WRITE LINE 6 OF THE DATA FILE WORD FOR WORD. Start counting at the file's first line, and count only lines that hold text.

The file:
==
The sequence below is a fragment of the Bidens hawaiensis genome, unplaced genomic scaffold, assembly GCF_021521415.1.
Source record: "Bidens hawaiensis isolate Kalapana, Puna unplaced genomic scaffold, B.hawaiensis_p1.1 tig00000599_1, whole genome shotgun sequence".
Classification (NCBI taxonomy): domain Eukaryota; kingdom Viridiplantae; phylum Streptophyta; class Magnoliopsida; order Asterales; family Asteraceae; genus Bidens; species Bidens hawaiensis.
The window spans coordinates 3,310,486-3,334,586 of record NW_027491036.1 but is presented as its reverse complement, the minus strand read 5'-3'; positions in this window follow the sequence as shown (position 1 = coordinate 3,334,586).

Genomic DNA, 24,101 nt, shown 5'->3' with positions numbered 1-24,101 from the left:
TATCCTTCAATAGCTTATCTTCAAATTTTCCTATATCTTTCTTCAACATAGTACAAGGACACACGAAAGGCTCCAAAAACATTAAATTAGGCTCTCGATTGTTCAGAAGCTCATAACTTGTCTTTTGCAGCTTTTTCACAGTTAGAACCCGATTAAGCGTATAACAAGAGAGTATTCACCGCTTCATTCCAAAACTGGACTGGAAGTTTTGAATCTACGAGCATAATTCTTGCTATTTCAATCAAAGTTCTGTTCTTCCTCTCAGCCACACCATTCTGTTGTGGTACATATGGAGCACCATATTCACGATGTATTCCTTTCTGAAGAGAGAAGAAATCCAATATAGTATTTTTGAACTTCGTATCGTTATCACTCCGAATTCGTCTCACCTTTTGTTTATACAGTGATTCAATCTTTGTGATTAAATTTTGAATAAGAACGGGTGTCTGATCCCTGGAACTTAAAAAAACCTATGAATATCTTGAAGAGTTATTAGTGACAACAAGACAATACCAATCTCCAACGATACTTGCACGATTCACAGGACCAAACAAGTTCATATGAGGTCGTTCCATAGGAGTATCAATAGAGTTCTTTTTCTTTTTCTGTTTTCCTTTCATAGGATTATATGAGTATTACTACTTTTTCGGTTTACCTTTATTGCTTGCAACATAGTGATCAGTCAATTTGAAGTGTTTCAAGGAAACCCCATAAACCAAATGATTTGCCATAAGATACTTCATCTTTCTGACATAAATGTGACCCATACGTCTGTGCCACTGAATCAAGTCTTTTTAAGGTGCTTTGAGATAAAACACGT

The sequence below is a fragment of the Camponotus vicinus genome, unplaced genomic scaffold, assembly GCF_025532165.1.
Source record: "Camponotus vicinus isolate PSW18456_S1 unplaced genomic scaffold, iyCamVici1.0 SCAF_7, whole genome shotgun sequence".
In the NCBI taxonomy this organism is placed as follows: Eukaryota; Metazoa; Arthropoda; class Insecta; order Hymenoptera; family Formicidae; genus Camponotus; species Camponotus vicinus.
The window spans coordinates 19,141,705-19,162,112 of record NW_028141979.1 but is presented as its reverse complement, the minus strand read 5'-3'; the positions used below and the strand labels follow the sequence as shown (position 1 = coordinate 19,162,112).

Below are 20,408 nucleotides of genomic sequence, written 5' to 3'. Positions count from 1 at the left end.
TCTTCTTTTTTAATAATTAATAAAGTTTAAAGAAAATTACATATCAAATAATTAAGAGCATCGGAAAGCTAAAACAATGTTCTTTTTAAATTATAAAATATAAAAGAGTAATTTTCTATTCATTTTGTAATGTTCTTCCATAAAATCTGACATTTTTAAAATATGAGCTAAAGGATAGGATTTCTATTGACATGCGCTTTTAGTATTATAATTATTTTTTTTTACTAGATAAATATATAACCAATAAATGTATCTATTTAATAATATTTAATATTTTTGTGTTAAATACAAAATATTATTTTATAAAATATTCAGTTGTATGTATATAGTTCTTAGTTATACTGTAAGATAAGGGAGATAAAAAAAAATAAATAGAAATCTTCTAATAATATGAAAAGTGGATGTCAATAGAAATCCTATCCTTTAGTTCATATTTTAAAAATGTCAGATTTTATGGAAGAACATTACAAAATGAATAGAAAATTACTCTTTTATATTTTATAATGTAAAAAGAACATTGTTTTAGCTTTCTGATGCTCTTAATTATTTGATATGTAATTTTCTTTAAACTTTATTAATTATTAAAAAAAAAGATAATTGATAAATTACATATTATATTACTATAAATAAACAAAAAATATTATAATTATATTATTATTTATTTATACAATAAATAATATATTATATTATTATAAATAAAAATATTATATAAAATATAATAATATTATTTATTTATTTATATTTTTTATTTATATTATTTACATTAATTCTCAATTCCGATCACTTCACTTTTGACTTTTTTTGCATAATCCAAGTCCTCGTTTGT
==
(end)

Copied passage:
TATCCTTCAATAGCTTATCTTCAAATTTTCCTATATCTTTCTTCAACATAGTACAAGGACACACGAAAGGCTCCAAAAACATTAAATTAGGCTCTCGATTGTTCAGAAGCTCATAACTTGTCTTTTGCAGCTTTTTCACAGTTAGAACCCGATTAAGCGTATAACAAGAGAGTATTCACCGCTTCATTCCAAAACTGGACTGGAAGTTTTGAATCTACGAGCATAATTCTTGCTATTTCAATCAAAGTTCTGTTCTTCCTCTCAGCCACACCATTCTGTTGTGGTACATATGGAGCACCATATTCACGATGTATTCCTTTCTGAAGAGAGAAGAAATCCAATATAGTATTTTTGAACTTCGTATCGTTATCACTCCGAATTCGTCTCACCTTTTGTTTATACAGTGATTCAATCTTTGTGATTAAATTTTGAATAAGAACGGGTGTCTGATCCCTGGAACTTAAAAAAACCTATGAATATCTTGAAGAGTTATTAGTGACAACAAGACAATACCAATCTCCAACGATACTTGCACGATTCACAGGACCAAACAAGTTCATATGAGGTCGTTCCATAGGAGTATCAATAGAGTTCTTTTTCTTTTTCTGTTTTCCTTTCATAGGATTATATGAGTATTACTACTTTTTCGGTTTACCTTTATTGCTTGCAACATAGTGATCAGTCAATTTGAAGTGTTTCAAGGAAACCCCATAAACCAAATGATTTGCCATAAGATACTTCATCTTTCTGACATAAATGTGACCCATACGTCTGTGCCACTGAATCAAGTCTTTTTAAGGTGCTTTGAGATAAAACACGT